Companies that need a very small line of financing should consider Microloans. These lines reach a maximum of $50,000, though limits vary by state. They are easier to get than regular bank loans and are ideal for entrepreneurs who are just starting out.

Larger businesses should consider CAPLines, which are a special type of 7(a) loan. CAPlines can range up to five million dollars and can be structured in many ways. Note that the SBA does not lend money directly. Instead, it provides guarantees to banks that are willing to underwrite the loans.

Option #2: Invoice financing / AR factoring

Accounts receivable factoring helps eliminate cash flow problem due to slow-paying invoices. An invoice factoring program that specializes in government receivables allows you to finance invoices and can provide the cash flow to pay for operating expenses. One advantage of factoring is its flexibility. The line can grow as your revenues from government projects increase. Qualifying for a factoring program is relatively simple, especially for government contractors. Setting up the line takes a week or two. This timeline makes factoring an ideal option for government contractors.

Option #3: Purchase order financing

Purchase order financing helps wholesalers who have large purchase orders and need funding to pay suppliers. A PO financing program allows you to cover the supplier costs associated with a specific government purchase order. This funding enables you to fulfill the order and book the revenue. The line is flexible and is designed to accommodate growing orders.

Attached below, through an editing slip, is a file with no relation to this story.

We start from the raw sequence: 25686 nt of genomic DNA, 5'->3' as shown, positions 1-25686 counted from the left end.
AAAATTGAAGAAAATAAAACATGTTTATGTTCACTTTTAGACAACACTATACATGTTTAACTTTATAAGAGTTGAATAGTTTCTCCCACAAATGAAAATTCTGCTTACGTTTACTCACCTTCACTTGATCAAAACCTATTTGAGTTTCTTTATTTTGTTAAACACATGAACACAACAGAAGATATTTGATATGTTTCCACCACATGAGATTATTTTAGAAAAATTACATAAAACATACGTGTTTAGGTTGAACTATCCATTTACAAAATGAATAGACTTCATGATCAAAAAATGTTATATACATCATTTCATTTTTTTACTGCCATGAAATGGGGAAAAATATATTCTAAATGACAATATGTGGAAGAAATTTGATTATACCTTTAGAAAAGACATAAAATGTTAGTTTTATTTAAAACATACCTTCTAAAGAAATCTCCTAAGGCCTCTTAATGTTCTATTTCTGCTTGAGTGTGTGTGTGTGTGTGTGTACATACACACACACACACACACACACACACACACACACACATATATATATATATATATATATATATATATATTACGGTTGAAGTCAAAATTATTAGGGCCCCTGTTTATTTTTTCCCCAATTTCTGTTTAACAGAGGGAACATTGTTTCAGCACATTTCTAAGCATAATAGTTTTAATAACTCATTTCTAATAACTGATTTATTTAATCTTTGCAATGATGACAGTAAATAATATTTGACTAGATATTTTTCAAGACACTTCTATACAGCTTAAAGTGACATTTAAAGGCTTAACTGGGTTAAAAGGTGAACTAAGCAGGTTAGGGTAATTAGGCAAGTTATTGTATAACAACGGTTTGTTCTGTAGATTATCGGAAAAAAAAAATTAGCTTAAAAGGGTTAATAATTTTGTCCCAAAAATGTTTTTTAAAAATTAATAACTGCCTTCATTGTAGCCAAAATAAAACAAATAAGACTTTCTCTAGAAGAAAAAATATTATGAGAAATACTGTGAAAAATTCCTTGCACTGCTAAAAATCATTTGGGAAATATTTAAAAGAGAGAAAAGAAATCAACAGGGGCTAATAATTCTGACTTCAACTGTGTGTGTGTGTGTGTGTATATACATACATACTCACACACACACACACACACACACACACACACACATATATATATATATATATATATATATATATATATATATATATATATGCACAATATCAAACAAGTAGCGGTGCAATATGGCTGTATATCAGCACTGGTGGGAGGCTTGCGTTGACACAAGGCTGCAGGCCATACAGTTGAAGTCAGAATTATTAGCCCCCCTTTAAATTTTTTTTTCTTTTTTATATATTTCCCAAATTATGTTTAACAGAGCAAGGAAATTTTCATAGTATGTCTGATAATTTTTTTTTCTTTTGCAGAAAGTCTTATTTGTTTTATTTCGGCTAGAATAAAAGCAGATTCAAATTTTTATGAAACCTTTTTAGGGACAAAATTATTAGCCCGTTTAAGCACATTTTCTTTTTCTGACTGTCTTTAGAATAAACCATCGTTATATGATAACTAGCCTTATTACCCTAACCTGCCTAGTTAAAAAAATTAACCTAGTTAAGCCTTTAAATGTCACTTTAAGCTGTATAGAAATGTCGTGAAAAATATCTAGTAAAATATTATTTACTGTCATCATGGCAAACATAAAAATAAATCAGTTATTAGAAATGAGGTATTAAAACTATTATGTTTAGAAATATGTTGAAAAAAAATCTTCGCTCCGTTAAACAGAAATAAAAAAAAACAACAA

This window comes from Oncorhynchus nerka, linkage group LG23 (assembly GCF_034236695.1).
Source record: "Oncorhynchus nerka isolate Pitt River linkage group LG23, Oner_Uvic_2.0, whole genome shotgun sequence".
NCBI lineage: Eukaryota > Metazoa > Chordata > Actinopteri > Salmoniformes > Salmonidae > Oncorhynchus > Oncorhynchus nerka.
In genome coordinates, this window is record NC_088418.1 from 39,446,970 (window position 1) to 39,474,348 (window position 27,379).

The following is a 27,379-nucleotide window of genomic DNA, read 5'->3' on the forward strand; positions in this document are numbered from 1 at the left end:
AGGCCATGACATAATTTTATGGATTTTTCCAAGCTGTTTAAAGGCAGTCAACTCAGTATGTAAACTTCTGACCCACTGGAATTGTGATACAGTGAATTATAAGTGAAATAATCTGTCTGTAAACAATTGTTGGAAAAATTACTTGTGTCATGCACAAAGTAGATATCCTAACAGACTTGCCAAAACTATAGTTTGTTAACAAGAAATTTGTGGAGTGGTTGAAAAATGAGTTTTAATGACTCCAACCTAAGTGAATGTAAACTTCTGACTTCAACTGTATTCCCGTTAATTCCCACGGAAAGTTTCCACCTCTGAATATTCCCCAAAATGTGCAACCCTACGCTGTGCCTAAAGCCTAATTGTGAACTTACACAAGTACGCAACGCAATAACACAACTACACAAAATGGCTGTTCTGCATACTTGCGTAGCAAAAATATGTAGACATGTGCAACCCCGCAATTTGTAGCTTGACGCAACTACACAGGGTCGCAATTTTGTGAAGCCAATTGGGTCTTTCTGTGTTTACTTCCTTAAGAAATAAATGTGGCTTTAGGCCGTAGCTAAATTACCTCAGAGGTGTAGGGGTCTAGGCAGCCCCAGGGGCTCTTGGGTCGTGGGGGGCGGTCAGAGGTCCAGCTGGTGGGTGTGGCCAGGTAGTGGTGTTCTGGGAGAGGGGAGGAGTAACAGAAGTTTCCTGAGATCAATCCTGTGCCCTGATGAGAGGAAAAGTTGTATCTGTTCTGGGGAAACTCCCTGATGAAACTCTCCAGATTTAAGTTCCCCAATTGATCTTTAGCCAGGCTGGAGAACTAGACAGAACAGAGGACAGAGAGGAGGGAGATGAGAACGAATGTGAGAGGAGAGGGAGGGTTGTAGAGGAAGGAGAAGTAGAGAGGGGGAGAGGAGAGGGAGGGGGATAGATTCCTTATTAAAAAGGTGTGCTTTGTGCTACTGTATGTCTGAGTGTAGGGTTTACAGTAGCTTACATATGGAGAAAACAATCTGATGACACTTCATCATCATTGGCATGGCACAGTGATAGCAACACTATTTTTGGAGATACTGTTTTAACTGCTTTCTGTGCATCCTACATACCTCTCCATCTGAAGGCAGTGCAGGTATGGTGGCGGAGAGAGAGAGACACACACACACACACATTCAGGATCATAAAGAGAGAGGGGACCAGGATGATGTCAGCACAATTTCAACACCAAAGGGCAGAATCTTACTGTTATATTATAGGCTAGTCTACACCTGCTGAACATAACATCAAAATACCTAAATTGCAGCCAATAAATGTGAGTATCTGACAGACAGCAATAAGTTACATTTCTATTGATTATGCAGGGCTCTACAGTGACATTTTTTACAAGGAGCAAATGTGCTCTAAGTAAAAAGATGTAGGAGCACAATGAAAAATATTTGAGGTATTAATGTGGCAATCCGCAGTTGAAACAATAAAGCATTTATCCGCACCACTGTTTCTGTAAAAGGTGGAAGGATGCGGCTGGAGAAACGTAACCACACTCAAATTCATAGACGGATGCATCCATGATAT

Purchase order finance can work only with wholesalers who resell products. Unfortunately, it can’t be used by manufacturing companies (other options listed below). This solution works best for orders that have higher profit margins – usually above 20%. Setting up a line is relatively easy and can take a couple of weeks.

Option #4: Supplier financing

Supplier financing helps small and midsize manufacturing companies and product distributors that have government purchase orders and need to pay suppliers. It’s a form of supply chain financing in which the finance company provides credit to your company and intermediates your supplier purchases. Here is information on how it works.

This product works with companies that have established a track record and have at least three years of operations history. An important advantage of supplier financing is that it works well with your existing financing. When used correctly, it can extend your capabilities and allow you to fulfill more orders or build inventory.

Option #5: Asset-based lending

Larger and more established companies that need financing should consider asset-based lending as an alternative. These lines enable you to finance your company’s main assets – accounts receivable, inventory, and equipment. Asset-based financing lines can be structured to resemble lines of credit or term loans, based on the underlying asset that is financed.

Asset-based loans are used by growing companies with established financial controls but can’t qualify for a conventional line of credit. This solution is available to companies generating a minimum of $1,000,000 of monthly revenues.

Get more information

We are a leading provider of factoring, asset-based lending, supplier financing, and PO financing for government contractors. For more information, get an online quote or call (877) 300 3258 to speak with an expert.